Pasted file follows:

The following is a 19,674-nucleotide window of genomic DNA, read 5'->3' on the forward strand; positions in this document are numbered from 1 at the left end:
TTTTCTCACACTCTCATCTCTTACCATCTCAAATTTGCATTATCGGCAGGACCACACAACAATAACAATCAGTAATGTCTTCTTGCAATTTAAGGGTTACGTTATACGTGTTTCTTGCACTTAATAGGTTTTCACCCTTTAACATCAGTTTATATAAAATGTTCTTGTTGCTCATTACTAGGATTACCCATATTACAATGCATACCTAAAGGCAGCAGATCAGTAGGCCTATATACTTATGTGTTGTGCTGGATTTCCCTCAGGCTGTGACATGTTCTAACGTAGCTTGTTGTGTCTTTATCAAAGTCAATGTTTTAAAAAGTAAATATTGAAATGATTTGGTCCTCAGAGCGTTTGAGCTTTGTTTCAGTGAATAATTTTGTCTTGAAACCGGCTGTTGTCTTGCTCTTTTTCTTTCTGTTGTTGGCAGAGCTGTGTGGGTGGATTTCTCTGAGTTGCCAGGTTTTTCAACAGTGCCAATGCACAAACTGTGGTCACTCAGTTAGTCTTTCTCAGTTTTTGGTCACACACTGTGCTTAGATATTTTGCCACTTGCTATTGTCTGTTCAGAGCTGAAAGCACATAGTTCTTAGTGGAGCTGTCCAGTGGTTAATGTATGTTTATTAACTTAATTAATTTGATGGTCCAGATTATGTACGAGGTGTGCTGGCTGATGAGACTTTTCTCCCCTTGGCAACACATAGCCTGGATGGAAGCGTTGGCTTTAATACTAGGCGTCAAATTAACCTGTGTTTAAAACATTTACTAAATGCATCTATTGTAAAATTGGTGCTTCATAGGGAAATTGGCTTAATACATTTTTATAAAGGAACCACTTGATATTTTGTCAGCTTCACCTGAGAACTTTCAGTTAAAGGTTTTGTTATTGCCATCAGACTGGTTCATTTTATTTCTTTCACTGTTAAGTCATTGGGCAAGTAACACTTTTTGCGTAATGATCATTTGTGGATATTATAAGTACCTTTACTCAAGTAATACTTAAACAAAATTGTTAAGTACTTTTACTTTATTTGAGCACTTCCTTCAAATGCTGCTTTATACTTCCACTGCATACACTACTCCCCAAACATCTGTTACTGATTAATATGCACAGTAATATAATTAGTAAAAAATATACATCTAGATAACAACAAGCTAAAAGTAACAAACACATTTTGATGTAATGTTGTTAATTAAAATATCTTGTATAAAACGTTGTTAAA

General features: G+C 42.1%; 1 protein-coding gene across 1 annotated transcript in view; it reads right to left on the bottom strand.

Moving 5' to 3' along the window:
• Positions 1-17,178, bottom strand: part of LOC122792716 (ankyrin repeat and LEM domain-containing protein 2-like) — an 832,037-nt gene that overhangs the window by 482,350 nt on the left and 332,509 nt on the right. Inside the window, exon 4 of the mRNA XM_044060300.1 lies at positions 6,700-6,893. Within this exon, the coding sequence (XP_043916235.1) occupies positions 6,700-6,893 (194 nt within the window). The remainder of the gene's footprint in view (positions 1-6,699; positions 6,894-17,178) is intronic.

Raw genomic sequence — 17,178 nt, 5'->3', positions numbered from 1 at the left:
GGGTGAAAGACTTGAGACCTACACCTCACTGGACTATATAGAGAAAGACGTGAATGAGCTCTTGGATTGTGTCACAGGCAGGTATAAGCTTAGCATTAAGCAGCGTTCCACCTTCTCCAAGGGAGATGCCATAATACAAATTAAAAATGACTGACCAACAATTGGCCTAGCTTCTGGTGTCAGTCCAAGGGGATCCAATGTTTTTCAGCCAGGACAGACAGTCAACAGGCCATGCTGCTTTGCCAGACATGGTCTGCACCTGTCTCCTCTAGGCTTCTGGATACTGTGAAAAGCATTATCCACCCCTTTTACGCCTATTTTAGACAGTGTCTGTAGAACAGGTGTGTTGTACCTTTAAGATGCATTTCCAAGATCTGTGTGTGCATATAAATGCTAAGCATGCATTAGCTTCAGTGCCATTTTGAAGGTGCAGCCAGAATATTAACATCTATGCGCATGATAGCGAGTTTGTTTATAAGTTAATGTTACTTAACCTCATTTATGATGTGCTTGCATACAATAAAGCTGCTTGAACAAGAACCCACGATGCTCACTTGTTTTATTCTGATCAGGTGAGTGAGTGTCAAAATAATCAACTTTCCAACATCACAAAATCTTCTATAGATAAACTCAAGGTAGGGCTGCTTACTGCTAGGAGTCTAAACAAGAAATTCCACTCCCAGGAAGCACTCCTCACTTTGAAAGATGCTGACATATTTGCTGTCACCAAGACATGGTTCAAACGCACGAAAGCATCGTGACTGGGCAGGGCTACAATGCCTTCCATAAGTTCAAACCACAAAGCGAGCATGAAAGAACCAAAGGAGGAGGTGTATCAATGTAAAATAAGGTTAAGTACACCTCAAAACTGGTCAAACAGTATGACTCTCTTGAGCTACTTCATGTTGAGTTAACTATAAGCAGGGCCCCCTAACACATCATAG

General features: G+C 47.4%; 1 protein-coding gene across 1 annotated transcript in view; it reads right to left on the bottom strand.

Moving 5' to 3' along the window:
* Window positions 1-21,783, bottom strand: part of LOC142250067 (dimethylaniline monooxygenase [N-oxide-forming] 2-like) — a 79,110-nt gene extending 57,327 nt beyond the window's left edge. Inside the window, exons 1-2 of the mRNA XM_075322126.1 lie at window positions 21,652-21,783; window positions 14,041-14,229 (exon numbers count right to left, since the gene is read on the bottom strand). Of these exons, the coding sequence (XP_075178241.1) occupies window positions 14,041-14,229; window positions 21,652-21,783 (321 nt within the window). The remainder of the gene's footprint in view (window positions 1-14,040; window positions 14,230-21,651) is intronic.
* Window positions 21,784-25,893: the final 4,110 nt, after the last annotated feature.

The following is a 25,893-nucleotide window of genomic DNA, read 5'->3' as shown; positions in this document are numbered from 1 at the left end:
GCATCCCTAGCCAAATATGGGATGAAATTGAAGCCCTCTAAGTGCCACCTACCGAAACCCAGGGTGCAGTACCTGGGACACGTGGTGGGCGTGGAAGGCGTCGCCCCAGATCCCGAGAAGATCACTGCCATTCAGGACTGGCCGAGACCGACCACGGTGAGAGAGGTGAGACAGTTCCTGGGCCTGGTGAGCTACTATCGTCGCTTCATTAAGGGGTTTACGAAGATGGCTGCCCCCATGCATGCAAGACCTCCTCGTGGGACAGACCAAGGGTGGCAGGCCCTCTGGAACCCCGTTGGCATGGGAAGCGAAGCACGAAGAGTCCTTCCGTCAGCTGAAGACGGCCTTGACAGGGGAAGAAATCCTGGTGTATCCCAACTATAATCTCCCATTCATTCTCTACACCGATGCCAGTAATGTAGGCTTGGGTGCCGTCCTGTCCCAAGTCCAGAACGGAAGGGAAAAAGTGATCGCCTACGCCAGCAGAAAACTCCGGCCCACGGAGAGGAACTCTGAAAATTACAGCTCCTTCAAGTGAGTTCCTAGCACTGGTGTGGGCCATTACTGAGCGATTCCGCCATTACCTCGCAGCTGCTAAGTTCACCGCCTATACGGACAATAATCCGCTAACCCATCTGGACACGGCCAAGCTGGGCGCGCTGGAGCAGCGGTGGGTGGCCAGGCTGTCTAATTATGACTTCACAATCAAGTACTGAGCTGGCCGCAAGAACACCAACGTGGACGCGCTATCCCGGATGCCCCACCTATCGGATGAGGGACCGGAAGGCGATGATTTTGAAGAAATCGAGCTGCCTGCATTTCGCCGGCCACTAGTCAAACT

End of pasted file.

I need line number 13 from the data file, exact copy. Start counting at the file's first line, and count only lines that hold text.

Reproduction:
GCATCCCTAGCCAAATATGGGATGAAATTGAAGCCCTCTAAGTGCCACCTACCGAAACCCAGGGTGCAGTACCTGGGACACGTGGTGGGCGTGGAAGGCGTCGCCCCAGATCCCGAGAAGATCACTGCCATTCAGGACTGGCCGAGACCGACCACGGTGAGAGAGGTGAGACAGTTCCTGGGCCTGGTGAGCTACTATCGTCGCTTCATTAAGGGGTTTACGAAGATGGCTGCCCCCATGCATGCAAGACCTCCTCGTGGGACAGACCAAGGGTGGCAGGCCCTCTGGAACCCCGTTGGCATGGGAAGCGAAGCACGAAGAGTCCTTCCGTCAGCTGAAGACGGCCTTGACAGGGGAAGAAATCCTGGTGTATCCCAACTATAATCTCCCATTCATTCTCTACACCGATGCCAGTAATGTAGGCTTGGGTGCCGTCCTGTCCCAAGTCCAGAACGGAAGGGAAAAAGTGATCGCCTACGCCAGCAGAAAACTCCGGCCCACGGAGAGGAACTCTGAAAATTACAGCTCCTTCAAGTGAGTTCCTAGCACTGGTGTGGGCCATTACTGAGCGATTCCGCCATTACCTCGCAGCTGCTAAGTTCACCGCCTATACGGACAATAATCCGCTAACCCATCTGGACACGGCCAAGCTGGGCGCGCTGGAGCAGCGGTGGGTGGCCAGGCTGTCTAATTATGACTTCACAATCAAGTACTGAGCTGGCCGCAAGAACACCAACGTGGACGCGCTATCCCGGATGCCCCACCTATCGGATGAGGGACCGGAAGGCGATGATTTTGAAGAAATCGAGCTGCCTGCATTTCGCCGGCCACTAGTCAAACT